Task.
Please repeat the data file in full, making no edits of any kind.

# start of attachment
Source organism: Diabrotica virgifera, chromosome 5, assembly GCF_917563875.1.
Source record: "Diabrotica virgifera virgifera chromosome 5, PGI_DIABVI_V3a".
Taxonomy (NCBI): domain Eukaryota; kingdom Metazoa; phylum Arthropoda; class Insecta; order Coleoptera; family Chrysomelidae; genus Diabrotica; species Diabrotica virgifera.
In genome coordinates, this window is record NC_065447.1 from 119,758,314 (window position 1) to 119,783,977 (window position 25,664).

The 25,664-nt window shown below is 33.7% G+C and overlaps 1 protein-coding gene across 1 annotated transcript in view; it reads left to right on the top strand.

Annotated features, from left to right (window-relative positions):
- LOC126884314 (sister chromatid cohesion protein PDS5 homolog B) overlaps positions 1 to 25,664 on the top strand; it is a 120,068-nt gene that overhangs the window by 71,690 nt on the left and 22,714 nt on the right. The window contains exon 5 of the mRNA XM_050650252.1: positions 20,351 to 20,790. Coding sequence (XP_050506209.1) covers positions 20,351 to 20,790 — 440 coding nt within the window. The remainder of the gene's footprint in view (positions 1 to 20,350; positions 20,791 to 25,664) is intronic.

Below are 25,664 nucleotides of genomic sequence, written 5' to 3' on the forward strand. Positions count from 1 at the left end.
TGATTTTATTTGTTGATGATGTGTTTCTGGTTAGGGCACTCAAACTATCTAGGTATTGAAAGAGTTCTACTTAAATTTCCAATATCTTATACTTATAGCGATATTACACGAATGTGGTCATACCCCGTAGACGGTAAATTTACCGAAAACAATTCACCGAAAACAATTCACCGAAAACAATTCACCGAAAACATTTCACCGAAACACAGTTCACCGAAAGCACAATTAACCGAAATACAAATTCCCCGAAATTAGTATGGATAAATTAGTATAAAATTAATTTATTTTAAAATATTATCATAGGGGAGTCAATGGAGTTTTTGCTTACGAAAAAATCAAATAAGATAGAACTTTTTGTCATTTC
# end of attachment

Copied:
Source organism: Diabrotica virgifera, chromosome 5, assembly GCF_917563875.1.
Source record: "Diabrotica virgifera virgifera chromosome 5, PGI_DIABVI_V3a".
Taxonomy (NCBI): domain Eukaryota; kingdom Metazoa; phylum Arthropoda; class Insecta; order Coleoptera; family Chrysomelidae; genus Diabrotica; species Diabrotica virgifera.
In genome coordinates, this window is record NC_065447.1 from 119,758,314 (window position 1) to 119,783,977 (window position 25,664).

The 25,664-nt window shown below is 33.7% G+C and overlaps 1 protein-coding gene across 1 annotated transcript in view; it reads left to right on the top strand.

Annotated features, from left to right (window-relative positions):
- LOC126884314 (sister chromatid cohesion protein PDS5 homolog B) overlaps positions 1 to 25,664 on the top strand; it is a 120,068-nt gene that overhangs the window by 71,690 nt on the left and 22,714 nt on the right. The window contains exon 5 of the mRNA XM_050650252.1: positions 20,351 to 20,790. Coding sequence (XP_050506209.1) covers positions 20,351 to 20,790 — 440 coding nt within the window. The remainder of the gene's footprint in view (positions 1 to 20,350; positions 20,791 to 25,664) is intronic.

Below are 25,664 nucleotides of genomic sequence, written 5' to 3' on the forward strand. Positions count from 1 at the left end.
TGATTTTATTTGTTGATGATGTGTTTCTGGTTAGGGCACTCAAACTATCTAGGTATTGAAAGAGTTCTACTTAAATTTCCAATATCTTATACTTATAGCGATATTACACGAATGTGGTCATACCCCGTAGACGGTAAATTTACCGAAAACAATTCACCGAAAACAATTCACCGAAAACAATTCACCGAAAACATTTCACCGAAACACAGTTCACCGAAAGCACAATTAACCGAAATACAAATTCCCCGAAATTAGTATGGATAAATTAGTATAAAATTAATTTATTTTAAAATATTATCATAGGGGAGTCAATGGAGTTTTTGCTTACGAAAAAATCAAATAAGATAGAACTTTTTGTCATTTC